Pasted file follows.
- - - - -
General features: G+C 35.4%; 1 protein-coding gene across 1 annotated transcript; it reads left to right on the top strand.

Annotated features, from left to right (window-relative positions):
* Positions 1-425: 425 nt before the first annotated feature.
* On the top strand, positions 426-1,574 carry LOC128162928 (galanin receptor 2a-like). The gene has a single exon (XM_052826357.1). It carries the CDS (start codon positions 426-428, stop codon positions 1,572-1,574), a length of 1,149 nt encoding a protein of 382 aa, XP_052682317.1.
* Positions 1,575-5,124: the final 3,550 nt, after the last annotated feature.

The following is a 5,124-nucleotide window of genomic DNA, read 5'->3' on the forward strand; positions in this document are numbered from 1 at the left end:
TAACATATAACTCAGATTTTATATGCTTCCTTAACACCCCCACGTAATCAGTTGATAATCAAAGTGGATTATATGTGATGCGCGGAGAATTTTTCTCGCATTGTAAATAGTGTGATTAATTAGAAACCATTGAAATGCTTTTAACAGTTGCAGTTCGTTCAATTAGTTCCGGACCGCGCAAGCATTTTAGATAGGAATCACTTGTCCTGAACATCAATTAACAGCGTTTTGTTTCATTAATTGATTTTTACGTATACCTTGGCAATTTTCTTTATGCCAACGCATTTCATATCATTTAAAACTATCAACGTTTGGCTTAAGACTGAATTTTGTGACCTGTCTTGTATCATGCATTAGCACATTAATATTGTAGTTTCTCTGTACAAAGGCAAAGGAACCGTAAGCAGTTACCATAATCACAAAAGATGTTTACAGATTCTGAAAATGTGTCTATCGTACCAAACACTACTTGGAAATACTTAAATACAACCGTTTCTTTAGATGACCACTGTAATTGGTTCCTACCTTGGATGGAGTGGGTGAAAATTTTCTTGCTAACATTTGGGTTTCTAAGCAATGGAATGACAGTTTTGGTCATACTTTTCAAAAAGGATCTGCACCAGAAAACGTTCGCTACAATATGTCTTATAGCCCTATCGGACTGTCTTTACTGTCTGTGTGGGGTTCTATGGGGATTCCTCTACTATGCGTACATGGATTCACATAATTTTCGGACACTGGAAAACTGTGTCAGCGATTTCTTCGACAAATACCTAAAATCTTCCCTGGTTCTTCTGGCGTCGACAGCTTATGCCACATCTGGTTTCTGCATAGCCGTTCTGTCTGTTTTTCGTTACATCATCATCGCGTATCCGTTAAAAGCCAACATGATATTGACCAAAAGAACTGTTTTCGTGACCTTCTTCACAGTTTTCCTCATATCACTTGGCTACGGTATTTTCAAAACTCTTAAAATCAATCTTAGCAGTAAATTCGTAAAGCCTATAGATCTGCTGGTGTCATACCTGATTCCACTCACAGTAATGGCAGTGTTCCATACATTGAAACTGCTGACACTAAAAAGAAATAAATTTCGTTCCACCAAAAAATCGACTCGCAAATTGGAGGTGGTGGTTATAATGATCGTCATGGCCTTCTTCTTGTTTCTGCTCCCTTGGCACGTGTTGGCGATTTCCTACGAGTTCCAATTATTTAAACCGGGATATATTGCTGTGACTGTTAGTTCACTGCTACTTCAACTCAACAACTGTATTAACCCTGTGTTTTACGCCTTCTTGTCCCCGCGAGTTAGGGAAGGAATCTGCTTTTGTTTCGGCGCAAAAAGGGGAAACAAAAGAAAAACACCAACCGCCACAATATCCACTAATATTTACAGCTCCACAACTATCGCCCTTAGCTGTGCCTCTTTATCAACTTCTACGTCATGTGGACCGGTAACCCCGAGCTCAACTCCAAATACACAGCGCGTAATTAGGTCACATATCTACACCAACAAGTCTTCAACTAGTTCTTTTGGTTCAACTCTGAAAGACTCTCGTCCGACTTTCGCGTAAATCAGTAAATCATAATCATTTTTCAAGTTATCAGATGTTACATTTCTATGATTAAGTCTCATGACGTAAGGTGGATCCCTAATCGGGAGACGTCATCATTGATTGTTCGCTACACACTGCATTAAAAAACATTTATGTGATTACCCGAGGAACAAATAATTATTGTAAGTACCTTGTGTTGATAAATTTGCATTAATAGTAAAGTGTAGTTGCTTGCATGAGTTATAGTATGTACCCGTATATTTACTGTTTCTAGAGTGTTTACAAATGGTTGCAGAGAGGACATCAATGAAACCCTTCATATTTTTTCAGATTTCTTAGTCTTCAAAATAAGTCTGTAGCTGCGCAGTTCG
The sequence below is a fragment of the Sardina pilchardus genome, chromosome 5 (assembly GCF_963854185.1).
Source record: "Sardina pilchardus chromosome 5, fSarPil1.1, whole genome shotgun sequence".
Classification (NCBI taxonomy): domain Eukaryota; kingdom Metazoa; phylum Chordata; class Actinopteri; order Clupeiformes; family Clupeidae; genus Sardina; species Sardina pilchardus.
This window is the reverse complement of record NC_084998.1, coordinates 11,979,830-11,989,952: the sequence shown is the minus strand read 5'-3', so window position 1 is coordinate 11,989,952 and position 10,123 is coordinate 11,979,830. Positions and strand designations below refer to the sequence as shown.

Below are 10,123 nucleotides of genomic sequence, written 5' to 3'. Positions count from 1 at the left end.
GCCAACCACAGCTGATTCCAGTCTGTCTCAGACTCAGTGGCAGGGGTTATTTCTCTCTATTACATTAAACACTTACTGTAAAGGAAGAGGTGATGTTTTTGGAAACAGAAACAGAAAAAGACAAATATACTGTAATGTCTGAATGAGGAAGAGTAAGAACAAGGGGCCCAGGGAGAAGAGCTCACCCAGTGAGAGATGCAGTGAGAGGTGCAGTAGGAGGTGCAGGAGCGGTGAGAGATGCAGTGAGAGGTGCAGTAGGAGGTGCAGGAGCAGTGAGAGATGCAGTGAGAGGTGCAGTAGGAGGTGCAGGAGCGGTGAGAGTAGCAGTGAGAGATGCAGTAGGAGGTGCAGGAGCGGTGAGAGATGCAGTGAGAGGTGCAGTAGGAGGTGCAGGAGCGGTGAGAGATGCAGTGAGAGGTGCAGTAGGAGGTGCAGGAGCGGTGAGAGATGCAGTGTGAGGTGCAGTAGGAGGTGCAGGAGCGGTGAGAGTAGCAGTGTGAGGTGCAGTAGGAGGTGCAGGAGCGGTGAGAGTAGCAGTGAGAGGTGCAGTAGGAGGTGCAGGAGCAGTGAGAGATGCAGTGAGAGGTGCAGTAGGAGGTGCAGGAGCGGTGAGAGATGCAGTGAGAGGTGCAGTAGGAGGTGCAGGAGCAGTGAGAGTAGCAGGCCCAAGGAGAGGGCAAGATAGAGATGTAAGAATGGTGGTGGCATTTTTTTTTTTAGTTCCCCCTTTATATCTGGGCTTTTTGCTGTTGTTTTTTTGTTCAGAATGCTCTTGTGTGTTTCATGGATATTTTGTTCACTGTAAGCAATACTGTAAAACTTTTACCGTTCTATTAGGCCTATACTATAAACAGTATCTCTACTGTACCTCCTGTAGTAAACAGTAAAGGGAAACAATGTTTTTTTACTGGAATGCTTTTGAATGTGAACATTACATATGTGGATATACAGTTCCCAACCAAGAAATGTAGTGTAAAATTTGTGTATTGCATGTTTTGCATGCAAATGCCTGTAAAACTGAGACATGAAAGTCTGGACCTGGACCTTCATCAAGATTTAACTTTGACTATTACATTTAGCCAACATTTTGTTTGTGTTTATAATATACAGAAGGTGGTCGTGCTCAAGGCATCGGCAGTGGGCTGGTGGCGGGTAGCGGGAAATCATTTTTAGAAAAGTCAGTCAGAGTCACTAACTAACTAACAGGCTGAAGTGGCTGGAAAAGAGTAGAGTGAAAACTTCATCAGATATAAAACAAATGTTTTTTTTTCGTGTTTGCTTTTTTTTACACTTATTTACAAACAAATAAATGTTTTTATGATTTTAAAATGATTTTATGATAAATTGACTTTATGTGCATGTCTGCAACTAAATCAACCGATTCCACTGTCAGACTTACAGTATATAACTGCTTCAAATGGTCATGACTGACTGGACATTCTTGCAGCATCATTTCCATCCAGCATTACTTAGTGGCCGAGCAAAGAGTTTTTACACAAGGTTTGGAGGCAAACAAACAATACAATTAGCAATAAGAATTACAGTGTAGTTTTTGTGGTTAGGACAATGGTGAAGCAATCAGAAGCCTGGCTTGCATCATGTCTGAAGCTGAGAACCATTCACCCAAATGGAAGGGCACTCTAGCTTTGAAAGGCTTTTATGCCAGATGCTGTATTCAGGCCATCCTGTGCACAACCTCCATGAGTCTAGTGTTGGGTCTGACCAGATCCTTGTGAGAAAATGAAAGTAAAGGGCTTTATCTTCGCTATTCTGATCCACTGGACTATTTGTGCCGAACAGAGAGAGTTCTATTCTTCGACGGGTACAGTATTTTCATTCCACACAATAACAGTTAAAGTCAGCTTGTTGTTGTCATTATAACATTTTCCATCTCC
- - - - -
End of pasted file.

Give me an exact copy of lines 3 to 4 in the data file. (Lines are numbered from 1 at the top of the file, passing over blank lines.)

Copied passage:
* Positions 1-425: 425 nt before the first annotated feature.
* On the top strand, positions 426-1,574 carry LOC128162928 (galanin receptor 2a-like). The gene has a single exon (XM_052826357.1). It carries the CDS (start codon positions 426-428, stop codon positions 1,572-1,574), a length of 1,149 nt encoding a protein of 382 aa, XP_052682317.1.